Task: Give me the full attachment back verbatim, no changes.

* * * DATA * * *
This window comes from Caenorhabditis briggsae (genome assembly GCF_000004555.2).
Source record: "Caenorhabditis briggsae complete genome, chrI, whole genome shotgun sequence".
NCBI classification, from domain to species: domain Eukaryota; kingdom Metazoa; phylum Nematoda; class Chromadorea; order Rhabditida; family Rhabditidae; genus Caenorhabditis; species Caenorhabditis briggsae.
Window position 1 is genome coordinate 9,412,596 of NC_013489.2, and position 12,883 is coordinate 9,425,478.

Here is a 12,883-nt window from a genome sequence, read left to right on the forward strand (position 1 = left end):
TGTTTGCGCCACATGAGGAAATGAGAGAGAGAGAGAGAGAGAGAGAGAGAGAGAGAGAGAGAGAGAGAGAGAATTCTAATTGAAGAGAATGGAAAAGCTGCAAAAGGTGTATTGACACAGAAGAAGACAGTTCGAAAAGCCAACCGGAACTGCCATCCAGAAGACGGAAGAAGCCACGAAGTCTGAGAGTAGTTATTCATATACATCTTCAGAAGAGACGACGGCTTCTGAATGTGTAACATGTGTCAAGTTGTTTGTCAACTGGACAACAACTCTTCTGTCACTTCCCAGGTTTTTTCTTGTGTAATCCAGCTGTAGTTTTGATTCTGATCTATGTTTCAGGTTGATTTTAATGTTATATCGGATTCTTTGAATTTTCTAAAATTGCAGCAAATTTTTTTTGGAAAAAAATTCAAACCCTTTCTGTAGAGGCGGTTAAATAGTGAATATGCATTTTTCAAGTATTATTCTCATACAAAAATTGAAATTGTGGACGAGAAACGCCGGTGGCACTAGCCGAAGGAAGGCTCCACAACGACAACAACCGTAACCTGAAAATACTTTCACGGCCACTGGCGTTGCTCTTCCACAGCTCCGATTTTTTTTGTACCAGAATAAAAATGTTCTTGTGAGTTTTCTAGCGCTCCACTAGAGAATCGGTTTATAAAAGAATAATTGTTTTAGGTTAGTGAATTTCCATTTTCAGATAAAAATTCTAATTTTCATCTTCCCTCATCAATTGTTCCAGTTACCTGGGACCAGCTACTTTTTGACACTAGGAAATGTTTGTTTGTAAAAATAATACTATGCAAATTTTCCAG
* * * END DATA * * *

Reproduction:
This window comes from Caenorhabditis briggsae (genome assembly GCF_000004555.2).
Source record: "Caenorhabditis briggsae complete genome, chrI, whole genome shotgun sequence".
NCBI classification, from domain to species: domain Eukaryota; kingdom Metazoa; phylum Nematoda; class Chromadorea; order Rhabditida; family Rhabditidae; genus Caenorhabditis; species Caenorhabditis briggsae.
Window position 1 is genome coordinate 9,412,596 of NC_013489.2, and position 12,883 is coordinate 9,425,478.

Here is a 12,883-nt window from a genome sequence, read left to right on the forward strand (position 1 = left end):
TGTTTGCGCCACATGAGGAAATGAGAGAGAGAGAGAGAGAGAGAGAGAGAGAGAGAGAGAGAGAGAGAGAGAATTCTAATTGAAGAGAATGGAAAAGCTGCAAAAGGTGTATTGACACAGAAGAAGACAGTTCGAAAAGCCAACCGGAACTGCCATCCAGAAGACGGAAGAAGCCACGAAGTCTGAGAGTAGTTATTCATATACATCTTCAGAAGAGACGACGGCTTCTGAATGTGTAACATGTGTCAAGTTGTTTGTCAACTGGACAACAACTCTTCTGTCACTTCCCAGGTTTTTTCTTGTGTAATCCAGCTGTAGTTTTGATTCTGATCTATGTTTCAGGTTGATTTTAATGTTATATCGGATTCTTTGAATTTTCTAAAATTGCAGCAAATTTTTTTTGGAAAAAAATTCAAACCCTTTCTGTAGAGGCGGTTAAATAGTGAATATGCATTTTTCAAGTATTATTCTCATACAAAAATTGAAATTGTGGACGAGAAACGCCGGTGGCACTAGCCGAAGGAAGGCTCCACAACGACAACAACCGTAACCTGAAAATACTTTCACGGCCACTGGCGTTGCTCTTCCACAGCTCCGATTTTTTTTGTACCAGAATAAAAATGTTCTTGTGAGTTTTCTAGCGCTCCACTAGAGAATCGGTTTATAAAAGAATAATTGTTTTAGGTTAGTGAATTTCCATTTTCAGATAAAAATTCTAATTTTCATCTTCCCTCATCAATTGTTCCAGTTACCTGGGACCAGCTACTTTTTGACACTAGGAAATGTTTGTTTGTAAAAATAATACTATGCAAATTTTCCAG